Issue 123 November 2010
love, love, love...
You need two humans for romantic love. That sounds straightforward enough. But you also need chemistry, as in chemical processes. It is an uncomfortable thought in a society where freewill is all the rage. Yet any of our feelings need a basis on which to work upon. And that is our brain with all its neuronal circuits and neurotransmitters that are being continuously fired from one neuron to another, sending messages of fright, anguish, enthusiasm, sadness, despair, love and surprise to name but a few. So what would be the chemistry at the heart of romantic love? Serotonin. Perhaps… With a notion as ungraspable as love, it is a very tricky business to try and pin it down to the makings of one molecule. Yet that is what a team of scientists tried to do. Their research hypothesis is particularly intriguing: they compared the infatuation we all experience in the early stages of love with a form of obsessive-compulsive behaviour.
There are few feelings more beneficial to a human than those triggered off by love. But love was not given to us for therapeutic purposes. From a purely biological point of view, where poetry has little room, we fall in love for a reason. Indeed, falling in love means falling for a mate. Falling for a mate means – to put it bluntly – sexual intercourse. And sexual intercourse means perpetuation of the species. What is more, falling in love – or so it is believed – is a way of ensuring fidelity, which is far less time- and energy-consuming in the realms of sex than infidelity. Hence, according to such a theory, love would be the doings of evolution. You can agree with it. Or disagree with it. But it has its logic.
Once you start meddling with the notion of love and its chemistry, the curious mind wants to know which chemical entity could be actively involved in such a feeling. In this light, scientists compared a human’s psychological state during the early stages of romantic love with obsessive-compulsive disorder (OCD). The neurotransmitter serotonin, or to be more precise the protein which carries it and is known as serotonin transporter, has a role in OCD in that its concentration is lower in patients suffering from the psychiatric condition than it is in healthy individuals. When individuals madly in love with someone were tested for the level of their serotonin transporters, the scientists found that – like OCD – their concentration was lower. Could that be where the term “lovesick” comes from?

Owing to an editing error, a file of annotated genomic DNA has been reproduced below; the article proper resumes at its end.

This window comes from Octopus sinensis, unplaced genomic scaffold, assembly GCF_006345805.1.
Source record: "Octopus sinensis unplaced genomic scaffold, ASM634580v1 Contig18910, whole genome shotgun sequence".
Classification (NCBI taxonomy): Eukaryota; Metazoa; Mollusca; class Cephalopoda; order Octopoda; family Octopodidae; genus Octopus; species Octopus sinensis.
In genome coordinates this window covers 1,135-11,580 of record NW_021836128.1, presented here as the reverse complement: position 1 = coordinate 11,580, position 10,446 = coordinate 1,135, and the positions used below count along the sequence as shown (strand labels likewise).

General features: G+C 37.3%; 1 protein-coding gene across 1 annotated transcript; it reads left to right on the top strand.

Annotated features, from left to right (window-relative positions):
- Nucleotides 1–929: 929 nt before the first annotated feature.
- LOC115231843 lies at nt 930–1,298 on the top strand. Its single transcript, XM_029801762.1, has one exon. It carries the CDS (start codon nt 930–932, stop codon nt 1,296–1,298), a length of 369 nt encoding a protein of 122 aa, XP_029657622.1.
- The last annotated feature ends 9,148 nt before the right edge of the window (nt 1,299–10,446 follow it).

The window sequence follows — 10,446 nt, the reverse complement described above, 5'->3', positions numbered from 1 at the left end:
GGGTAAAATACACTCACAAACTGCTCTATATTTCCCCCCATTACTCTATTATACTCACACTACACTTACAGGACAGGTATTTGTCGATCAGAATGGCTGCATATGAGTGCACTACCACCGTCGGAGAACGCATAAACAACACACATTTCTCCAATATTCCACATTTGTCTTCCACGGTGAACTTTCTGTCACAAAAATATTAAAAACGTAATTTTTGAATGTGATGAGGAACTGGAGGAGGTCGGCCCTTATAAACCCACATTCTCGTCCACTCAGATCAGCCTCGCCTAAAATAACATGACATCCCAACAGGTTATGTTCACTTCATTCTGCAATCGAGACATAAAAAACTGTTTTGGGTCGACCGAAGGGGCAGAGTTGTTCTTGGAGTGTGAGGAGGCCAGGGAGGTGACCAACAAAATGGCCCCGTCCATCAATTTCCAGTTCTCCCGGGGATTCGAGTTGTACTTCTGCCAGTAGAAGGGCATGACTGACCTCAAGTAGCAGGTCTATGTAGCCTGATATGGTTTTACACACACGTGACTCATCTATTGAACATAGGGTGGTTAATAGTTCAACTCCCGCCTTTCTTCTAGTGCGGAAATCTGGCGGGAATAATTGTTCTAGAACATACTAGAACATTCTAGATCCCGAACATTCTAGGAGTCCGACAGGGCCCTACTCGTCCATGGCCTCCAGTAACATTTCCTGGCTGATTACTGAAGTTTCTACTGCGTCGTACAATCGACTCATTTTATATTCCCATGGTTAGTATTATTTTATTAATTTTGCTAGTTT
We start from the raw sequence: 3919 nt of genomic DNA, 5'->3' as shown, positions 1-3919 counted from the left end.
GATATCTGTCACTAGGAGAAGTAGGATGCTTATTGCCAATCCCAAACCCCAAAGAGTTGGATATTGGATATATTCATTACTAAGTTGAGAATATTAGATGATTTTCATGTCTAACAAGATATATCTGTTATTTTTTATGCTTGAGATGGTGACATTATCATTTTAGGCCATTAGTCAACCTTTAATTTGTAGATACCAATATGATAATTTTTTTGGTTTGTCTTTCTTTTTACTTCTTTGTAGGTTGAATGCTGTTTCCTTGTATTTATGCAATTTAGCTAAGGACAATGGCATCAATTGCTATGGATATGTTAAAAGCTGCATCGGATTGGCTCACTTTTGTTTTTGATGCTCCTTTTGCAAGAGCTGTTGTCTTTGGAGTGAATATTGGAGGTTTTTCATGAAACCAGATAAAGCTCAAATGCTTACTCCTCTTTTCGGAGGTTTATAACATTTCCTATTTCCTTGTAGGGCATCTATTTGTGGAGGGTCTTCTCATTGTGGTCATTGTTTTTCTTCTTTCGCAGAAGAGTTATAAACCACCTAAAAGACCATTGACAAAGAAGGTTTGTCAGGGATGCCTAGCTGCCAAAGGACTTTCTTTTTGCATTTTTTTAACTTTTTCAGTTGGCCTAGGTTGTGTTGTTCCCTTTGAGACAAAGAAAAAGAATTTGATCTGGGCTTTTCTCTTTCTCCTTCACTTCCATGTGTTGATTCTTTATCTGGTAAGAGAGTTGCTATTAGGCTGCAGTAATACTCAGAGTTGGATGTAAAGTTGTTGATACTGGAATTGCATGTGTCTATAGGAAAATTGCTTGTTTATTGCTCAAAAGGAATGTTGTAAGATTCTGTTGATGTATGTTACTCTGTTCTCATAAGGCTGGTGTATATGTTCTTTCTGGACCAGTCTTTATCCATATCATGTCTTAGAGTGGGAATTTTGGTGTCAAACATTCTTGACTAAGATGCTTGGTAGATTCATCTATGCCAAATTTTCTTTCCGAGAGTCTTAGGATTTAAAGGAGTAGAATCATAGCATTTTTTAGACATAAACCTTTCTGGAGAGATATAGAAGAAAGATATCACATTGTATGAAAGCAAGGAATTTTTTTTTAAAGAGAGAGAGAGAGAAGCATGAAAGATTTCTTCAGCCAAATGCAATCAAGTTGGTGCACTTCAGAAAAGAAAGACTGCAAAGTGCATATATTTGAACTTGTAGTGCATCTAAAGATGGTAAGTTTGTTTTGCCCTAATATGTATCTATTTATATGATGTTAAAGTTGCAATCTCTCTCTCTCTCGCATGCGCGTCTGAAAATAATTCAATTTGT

Absence makes the heart..., by Ben Lawson
Courtesy of the artist
Besides OCD and romantic love, serotonin and its transporter are known for their involvement in mood and behaviour. Neurons filled with serotonin are found in all parts of the brain – which goes to show their importance. The serotonin system seems to be critical in child brain development and the branching out of serotonergic projections. Later on in life, this particular branching or indeed the specific serotonin transporter polymorph that an individual has inherited, can give rise to differences in behaviour and moods depending on the environment. In particular, one individual can be more prone than another to developing a certain type of psychiatric disorder following stressful situations, depending on the type of serotonin transporter he or she carries. Scientists even suggest here a basis for a difference in masculine or feminine moods or even psychiatric predisposition.